San Francisco’s transportation agency is a haven for bullying and verbal abuse — but there is hope for change.
Those are the conclusions of the first report from Mayor London Breed’s independent “ombudsperson” Dolores Blanding, who in October last year was assigned to investigate an alleged culture of harassment, including sexual harassment, at the San Francisco Municipal Transportation Agency, which runs Muni.
Blanding’s appointment by Breed on October 5, 2018 followed a series of stories by the San Francisco Examiner that exposed unresolved complaints from women who were groped by colleagues and, in at least one case, bullied into sex by a superior.
In her report to Breed on January 30, Blanding finally offered a path forward for the SFMTA after meeting with 55-65 of its employees, while also providing a scathing look inside the agency.
“A number of MTA employees and managers described bullying and verbally abusive behavior as being tolerated in the workplace,” she wrote to the Mayor. “It has been described as a culture of silence.”
At a high level, Blanding recommended more training on cultivating a culture of respect, structural changes in the human resource department, making human resources staff “more visible” to the rest of the agency, holding all employees “accountable” for a safe and productive work environment, and more consistent discipline for staff “up to, and including, termination.”
And perhaps her most startling recommendation, sources said, was to make her own job title permanent, and create an independent ombudsperson who could investigate the agency. She did not say that ombudsperson should be herself.
Blanding’s report received wide praise from all involved.
Since the culture of harassment and assault surfaced, more than 70 women inside the agency have banded together to form Muni’s own #MeToo movement, a group called “ChangeSFMTA.”
The women cut across ethnic and class boundaries, from engineers who redesign The City’s streets to bus drivers. In a statement sent to the San Francisco Examiner, the women hailed Blanding’s report and praised the call for a permanent ombudsperson.
“Her recommendations connect dots on some of the SFMTA’s major workplace issues,” the women wrote. They also were pleased that SFMTA Director of Transportation Ed Reiskin widely shared Blanding’s findings with all SFMTA staff.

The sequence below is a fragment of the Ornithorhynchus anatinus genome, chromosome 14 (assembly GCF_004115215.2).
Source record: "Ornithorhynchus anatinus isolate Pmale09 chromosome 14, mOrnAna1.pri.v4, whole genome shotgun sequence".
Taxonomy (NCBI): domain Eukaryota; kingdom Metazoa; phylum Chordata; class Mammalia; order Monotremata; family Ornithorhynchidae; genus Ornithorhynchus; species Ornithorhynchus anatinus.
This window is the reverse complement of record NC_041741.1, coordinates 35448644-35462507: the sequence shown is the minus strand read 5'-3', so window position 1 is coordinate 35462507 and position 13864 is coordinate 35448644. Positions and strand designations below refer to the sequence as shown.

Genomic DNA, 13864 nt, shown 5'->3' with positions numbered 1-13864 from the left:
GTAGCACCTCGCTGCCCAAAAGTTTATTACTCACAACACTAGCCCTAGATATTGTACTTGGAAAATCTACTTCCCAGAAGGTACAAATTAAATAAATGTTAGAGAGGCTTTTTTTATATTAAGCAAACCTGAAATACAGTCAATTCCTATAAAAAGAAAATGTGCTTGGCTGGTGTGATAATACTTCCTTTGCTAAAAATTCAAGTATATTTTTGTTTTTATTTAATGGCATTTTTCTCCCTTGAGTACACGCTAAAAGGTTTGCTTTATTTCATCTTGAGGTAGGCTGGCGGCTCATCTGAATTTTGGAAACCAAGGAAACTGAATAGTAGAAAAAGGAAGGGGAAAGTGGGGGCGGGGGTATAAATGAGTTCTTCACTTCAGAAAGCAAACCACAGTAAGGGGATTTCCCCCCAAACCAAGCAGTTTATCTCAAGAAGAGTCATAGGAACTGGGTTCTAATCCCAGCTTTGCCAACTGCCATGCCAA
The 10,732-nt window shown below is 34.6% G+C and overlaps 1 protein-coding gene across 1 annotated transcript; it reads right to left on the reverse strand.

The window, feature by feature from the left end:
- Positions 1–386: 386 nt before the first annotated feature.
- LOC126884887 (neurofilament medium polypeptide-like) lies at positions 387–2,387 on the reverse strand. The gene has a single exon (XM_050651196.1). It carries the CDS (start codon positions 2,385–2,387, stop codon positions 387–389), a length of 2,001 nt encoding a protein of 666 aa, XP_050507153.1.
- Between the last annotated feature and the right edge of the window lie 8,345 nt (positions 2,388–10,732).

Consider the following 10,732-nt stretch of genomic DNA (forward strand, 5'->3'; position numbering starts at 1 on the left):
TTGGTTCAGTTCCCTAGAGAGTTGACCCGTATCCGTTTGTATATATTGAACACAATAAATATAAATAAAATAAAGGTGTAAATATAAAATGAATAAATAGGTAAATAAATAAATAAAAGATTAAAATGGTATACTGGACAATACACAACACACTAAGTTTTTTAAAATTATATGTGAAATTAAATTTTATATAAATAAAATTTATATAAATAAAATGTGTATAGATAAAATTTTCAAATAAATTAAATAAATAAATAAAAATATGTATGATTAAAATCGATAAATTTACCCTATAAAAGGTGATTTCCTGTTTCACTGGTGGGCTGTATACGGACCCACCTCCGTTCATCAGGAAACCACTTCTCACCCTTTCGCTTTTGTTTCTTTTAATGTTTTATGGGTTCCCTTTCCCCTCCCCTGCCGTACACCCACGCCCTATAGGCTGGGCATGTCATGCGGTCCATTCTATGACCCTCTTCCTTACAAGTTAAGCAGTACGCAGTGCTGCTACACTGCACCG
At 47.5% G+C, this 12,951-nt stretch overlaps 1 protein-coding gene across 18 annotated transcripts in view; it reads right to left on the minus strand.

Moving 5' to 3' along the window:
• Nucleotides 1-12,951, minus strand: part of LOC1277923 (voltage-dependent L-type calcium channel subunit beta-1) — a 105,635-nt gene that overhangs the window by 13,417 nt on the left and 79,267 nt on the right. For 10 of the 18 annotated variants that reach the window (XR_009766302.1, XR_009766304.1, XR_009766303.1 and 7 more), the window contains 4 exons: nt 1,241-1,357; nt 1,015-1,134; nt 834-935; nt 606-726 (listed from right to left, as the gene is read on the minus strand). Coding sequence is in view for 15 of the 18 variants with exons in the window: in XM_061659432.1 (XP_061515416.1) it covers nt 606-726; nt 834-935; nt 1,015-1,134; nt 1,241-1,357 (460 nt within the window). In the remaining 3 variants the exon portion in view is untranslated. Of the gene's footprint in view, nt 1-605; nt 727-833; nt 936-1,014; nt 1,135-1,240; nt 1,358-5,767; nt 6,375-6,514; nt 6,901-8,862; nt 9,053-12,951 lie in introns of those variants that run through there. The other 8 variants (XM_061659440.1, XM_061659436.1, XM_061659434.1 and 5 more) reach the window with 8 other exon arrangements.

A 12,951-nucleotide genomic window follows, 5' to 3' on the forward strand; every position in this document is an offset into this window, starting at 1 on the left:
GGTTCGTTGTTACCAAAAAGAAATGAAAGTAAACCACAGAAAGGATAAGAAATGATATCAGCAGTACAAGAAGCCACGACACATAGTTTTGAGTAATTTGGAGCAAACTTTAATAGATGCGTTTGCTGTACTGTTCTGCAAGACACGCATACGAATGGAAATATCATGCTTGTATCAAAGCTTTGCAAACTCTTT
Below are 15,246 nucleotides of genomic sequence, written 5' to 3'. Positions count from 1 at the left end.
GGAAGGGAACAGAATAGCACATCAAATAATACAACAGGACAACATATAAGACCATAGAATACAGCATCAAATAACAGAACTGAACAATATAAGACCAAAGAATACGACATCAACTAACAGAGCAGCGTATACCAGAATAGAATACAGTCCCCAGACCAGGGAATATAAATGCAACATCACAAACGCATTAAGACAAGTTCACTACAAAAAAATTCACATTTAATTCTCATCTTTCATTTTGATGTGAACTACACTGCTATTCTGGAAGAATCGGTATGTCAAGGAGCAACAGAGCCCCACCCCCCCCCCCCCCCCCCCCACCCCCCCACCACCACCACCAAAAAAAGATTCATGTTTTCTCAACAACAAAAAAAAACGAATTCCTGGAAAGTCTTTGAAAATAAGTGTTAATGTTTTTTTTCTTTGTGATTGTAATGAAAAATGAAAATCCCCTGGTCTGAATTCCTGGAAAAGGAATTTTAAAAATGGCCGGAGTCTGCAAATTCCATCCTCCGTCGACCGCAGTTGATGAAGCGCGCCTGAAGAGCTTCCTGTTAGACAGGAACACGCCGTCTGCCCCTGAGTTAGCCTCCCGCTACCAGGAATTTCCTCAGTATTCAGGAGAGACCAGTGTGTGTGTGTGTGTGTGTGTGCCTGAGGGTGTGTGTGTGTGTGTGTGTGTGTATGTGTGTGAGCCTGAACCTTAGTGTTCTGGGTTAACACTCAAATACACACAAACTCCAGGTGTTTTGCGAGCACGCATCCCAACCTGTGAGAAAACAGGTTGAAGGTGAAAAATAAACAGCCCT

Breed herself said Blanding’s report is the “first step” in providing a better workplace for Muni employees, and also referenced her new legislation strengthening training requirements for city employees.
“Harassment and intimidation do not belong anywhere in our city,” she said in a statement.
The Transit Riders group praised Blanding’s report as a “step in the right direction” to fix the “poisonous” culture at SFMTA.
“Change is very much needed at SFMTA if the agency is going to deliver a world-class transportation system,” said Rachel Hyden, the transit riders’ executive director.
Blanding’s six-page report contained detailed recommendations to fix SFMTA’s culture of harassment.
Perhaps one of the most fundamental disconnects is between the agency’s Equal Employment Opportunity division and Human Resources, the first of which investigates discrimination complaints and the latter of which handles other types of complaints. The two departments within SFMTA do not communicate effectively, Blanding determined, and she offered recommendations to shore up their work.
Blanding also recommended robust training from the top of SFMTA’s staff on down, including “respectful workplace” training for SFMTA managers and supervisors which began January 29.
But some of the issues she found were far more basic.
Employees Blanding interviewed were largely unaware of how to report issues to the human resources department in the first place, or thought — mistakenly — that they didn’t have human resources “reps” at all. Blanding recommended raising the human resource department’s profile, partly by holding outreach events within SFMTA itself and sending out newsletters, among other methods.
She also recommended human resources host office hours at one of SFMTA’s dozen-or-so Muni yards, which are far from SFMTA headquarters.
“I believe it would help identify some workplace issues earlier, and knowing their HR office is onsite and seeing a representative increases visibility,” Blanding wrote.
SFMTA has already made some changes in high-level staff. Human Resources Director Don Ellison quietly stopped working at the agency last week, and in October last year SFMTA Director of Transit John Haley retired after he was sued for allegedly groping his assistant.